8 Facts About Security Freezes
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- Security freezes are now free under federal law
- Freezes must be placed separately at each nationwide credit bureau
- Freezes will not impact your credit scores
A security freeze, also known as a credit freeze, is one way you can help protect your personal information against fraud or identity theft. While you may know that, and may even have a security freeze on your credit reports, here are some facts you may not know about security freezes.
1. Security freezes are free
A federal law that went into effect in September 2018 made placing, temporarily lifting, or permanently removing a security freeze free nationwide.
2. Security freezes and fraud alerts are not the same
A fraud alert is a notice placed on your credit reports that alerts credit card companies and others who may extend you credit that you may have been a victim of fraud, including identity theft. With a fraud alert, if anyone – including you! – tries to open a new credit account in your name or make changes to an existing account, the company must take reasonable steps to confirm your identity, such as contacting you by phone at a number you provide, before granting the request.
With a security freeze, your credit reports cannot be accessed (with some exceptions) to open new credit unless you temporarily lift or permanently remove the credit freeze.
3. Security freezes can be temporarily lifted
If you’re applying for credit – buying a new vehicle, for instance – and you have a security freeze on your credit report, you can temporarily lift the security freeze to allow for a credit check. At Equifax, you can use your myEquifax account to lift a security freeze for a date range you specify. You can also lift a security freeze by phone by calling our automated line at (800) 349-9960 or calling Customer Care at (888) 298-0045. Afterward, your Equifax credit report will be frozen again.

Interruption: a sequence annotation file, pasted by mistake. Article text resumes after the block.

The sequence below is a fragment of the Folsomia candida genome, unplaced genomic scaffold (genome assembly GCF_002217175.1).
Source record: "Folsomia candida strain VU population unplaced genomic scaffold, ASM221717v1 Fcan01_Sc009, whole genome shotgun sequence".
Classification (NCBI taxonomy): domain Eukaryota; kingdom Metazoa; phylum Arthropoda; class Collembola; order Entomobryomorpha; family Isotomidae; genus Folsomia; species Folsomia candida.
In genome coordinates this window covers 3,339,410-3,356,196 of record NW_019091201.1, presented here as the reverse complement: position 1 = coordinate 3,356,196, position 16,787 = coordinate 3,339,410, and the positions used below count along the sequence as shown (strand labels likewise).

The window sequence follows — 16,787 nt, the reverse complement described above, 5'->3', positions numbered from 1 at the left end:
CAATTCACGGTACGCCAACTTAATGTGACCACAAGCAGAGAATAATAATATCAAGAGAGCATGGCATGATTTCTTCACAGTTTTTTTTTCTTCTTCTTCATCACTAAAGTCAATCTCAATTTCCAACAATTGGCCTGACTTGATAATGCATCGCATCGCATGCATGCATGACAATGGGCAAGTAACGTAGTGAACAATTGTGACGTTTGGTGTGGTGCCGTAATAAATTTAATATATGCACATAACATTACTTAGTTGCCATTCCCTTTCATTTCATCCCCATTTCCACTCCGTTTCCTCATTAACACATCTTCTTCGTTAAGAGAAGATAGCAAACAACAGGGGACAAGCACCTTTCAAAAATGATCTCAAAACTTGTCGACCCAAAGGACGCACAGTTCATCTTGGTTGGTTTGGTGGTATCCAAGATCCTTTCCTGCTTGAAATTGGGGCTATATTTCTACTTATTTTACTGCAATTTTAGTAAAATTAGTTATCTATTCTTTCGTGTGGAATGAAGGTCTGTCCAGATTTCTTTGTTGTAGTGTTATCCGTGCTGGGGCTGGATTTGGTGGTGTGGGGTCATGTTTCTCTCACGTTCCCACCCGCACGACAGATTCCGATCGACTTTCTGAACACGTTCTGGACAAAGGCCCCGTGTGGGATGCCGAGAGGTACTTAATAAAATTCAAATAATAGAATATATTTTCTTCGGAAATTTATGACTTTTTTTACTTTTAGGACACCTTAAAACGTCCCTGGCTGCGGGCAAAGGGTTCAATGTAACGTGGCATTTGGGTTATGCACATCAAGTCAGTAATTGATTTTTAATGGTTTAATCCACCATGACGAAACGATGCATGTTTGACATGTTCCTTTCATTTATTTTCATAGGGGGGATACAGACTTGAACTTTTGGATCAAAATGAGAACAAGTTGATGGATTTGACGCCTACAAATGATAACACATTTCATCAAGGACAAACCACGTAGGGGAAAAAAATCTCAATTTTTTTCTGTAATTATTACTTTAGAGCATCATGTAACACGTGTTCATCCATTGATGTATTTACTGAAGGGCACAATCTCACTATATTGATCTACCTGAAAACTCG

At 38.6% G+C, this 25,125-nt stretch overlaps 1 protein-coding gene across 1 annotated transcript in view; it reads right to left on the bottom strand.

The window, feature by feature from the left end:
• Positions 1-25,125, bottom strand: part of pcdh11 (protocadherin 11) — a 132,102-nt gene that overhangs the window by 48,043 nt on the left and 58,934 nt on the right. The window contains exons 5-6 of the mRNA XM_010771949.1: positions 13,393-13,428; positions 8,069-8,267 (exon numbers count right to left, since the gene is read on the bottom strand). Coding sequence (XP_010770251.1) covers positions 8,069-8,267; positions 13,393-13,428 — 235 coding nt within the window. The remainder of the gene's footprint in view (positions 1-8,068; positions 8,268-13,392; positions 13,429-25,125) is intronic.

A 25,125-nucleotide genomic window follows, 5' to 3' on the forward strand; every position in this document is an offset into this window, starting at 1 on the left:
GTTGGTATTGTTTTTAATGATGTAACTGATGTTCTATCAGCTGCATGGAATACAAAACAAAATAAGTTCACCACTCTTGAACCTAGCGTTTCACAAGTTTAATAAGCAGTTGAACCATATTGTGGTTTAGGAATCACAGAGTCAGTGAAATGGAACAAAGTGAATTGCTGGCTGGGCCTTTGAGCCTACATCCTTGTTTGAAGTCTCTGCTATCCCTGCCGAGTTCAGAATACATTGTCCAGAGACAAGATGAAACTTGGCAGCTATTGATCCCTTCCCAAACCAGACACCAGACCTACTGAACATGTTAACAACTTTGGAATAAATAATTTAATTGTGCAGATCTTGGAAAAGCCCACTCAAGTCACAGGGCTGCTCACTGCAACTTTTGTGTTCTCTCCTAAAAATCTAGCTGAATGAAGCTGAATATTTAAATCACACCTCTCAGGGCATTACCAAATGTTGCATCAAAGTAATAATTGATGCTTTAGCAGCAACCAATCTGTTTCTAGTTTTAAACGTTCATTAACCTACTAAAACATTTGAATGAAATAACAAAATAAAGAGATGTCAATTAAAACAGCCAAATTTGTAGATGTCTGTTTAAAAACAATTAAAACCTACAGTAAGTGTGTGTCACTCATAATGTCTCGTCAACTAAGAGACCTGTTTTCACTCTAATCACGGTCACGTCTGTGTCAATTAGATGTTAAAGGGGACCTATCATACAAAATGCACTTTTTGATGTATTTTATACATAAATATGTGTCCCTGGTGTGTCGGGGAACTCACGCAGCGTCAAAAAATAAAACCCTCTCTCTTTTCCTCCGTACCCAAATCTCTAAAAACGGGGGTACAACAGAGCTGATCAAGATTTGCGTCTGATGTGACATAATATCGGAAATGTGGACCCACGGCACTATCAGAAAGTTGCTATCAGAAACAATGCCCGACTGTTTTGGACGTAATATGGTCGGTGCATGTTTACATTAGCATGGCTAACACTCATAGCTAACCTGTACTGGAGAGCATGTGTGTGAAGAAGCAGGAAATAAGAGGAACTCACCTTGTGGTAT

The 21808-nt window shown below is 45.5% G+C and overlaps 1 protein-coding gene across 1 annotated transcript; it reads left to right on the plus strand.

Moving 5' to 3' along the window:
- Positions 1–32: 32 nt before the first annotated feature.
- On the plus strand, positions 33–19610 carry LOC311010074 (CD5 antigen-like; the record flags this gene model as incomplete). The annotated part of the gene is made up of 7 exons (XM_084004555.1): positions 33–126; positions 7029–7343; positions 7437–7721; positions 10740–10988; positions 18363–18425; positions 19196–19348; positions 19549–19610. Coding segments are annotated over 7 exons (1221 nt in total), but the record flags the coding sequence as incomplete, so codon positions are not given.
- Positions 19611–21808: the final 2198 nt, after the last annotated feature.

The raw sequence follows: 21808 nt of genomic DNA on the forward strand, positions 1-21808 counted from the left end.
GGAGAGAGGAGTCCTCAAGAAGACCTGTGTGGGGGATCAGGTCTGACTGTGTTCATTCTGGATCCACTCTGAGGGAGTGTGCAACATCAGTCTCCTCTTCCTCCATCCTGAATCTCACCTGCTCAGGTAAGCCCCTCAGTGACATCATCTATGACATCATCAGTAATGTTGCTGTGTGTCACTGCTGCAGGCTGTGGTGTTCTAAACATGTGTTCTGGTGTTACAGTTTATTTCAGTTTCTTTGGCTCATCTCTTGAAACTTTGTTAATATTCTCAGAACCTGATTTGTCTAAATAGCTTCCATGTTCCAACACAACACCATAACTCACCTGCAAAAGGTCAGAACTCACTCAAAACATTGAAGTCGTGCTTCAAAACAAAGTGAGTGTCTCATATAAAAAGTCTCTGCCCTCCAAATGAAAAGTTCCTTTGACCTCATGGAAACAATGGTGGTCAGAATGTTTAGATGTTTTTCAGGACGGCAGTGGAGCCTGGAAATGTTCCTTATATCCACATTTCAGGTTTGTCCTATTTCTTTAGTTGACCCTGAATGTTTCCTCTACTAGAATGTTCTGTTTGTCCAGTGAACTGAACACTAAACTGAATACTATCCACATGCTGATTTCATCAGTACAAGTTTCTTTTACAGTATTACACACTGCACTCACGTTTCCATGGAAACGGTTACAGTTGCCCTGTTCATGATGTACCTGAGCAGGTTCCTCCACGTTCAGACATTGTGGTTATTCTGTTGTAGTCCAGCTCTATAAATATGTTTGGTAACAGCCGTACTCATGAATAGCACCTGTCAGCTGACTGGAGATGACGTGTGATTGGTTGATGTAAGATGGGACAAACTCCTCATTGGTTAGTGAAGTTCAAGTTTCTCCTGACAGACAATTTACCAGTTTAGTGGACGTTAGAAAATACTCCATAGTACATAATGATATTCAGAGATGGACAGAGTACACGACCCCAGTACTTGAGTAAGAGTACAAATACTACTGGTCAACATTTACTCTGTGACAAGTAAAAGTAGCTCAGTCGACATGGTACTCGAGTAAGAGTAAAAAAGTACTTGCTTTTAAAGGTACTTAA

4. Security freezes do not impact your credit scores
Placing a security freeze on your credit reports does not impact your credit scores in any way. It also doesn’t prevent you from getting free copies of your credit reports every 12 months from each of the three nationwide credit bureaus through www.annualcreditreport.com.
5. Security freezes must be placed separately at each of the three nationwide credit bureau s
You’ll need to place a security freeze on your credit reports at each of the three nationwide credit bureaus – Equifax, Experian and TransUnion.
To place a security freeze on your Equifax credit report, create a myEquifax account. You can view the status of your security freeze, and also temporarily lift or permanently remove the freeze through myEquifax. You can also call our automated line at (800) 349-9960 or call Customer Care at (888) 298-0045. Contact Experian and TransUnion for information on placing a security freeze on those credit reports.
6. Security freezes can be placed on behalf of others
With appropriate legal documentation, such as a signed Power of Attorney or court order, you can place a security freeze on the credit reports of an incapacitated adult. You can also place a security freeze on the credit reports of your children under the age of 16 with a birth certificate, a court order or a foster care certification. For both, you’ll need to verify your identity, their identity, and your ability to legally act on their behalf.
7. Security freezes will not exclude you from pre-screened offers
Placing a security freeze on your credit reports will not prevent your receiving pre-screened credit card or insurance offers, because security freezes generally only prevent hard inquiries in response to an application for credit. If you’d like to opt out of receiving pre-screened offers, please visit www.optoutprescreen.com.
8. Security freezes can’t protect you from other forms of fraud or identity theft
While a security freeze can help protect you by preventing certain access to your credit reports if someone attempts to open a new credit account in your name, it can’t help protect you against other forms of fraud, such as a stolen credit card number. It’s still important to check your credit card and bank statements for suspicious activity. It’s also important to regularly check your credit reports to ensure all your information is accurate and complete.